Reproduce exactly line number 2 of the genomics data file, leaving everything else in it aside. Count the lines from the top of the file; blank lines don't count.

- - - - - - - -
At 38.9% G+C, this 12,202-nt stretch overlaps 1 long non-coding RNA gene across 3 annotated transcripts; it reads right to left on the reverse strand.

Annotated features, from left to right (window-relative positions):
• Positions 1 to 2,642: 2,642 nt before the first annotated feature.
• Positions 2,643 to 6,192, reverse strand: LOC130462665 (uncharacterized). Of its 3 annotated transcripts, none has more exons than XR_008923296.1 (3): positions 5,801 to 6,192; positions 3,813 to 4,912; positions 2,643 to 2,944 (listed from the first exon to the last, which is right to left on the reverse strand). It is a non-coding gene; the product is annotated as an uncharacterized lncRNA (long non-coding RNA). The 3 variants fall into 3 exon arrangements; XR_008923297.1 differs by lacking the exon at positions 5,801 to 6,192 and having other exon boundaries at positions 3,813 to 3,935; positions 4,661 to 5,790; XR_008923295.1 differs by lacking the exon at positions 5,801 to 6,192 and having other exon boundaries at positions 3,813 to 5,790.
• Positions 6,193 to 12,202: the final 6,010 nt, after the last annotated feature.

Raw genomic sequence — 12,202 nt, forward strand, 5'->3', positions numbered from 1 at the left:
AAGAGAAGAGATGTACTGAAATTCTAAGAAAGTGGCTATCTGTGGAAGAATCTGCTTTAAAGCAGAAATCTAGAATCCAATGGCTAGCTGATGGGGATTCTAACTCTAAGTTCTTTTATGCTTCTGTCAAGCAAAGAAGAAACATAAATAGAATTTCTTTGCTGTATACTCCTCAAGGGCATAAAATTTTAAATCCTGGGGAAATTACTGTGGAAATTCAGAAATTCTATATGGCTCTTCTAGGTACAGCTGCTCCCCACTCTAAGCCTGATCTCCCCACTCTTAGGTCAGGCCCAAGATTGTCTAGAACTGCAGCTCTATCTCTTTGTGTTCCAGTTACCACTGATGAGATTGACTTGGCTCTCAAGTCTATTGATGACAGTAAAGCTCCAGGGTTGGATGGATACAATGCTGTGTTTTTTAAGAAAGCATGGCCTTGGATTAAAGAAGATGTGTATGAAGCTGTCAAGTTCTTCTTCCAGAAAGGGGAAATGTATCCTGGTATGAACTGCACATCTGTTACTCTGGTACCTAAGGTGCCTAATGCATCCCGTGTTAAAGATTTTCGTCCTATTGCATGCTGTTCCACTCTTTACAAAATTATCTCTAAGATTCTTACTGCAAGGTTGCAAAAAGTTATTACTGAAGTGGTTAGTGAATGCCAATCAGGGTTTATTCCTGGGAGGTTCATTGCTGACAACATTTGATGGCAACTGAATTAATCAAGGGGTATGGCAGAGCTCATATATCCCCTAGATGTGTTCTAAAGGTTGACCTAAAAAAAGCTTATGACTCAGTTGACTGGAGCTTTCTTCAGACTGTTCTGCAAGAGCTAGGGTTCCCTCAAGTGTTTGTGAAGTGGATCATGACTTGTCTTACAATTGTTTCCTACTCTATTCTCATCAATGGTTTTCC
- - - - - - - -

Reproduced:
Annotated features, from left to right (window-relative positions):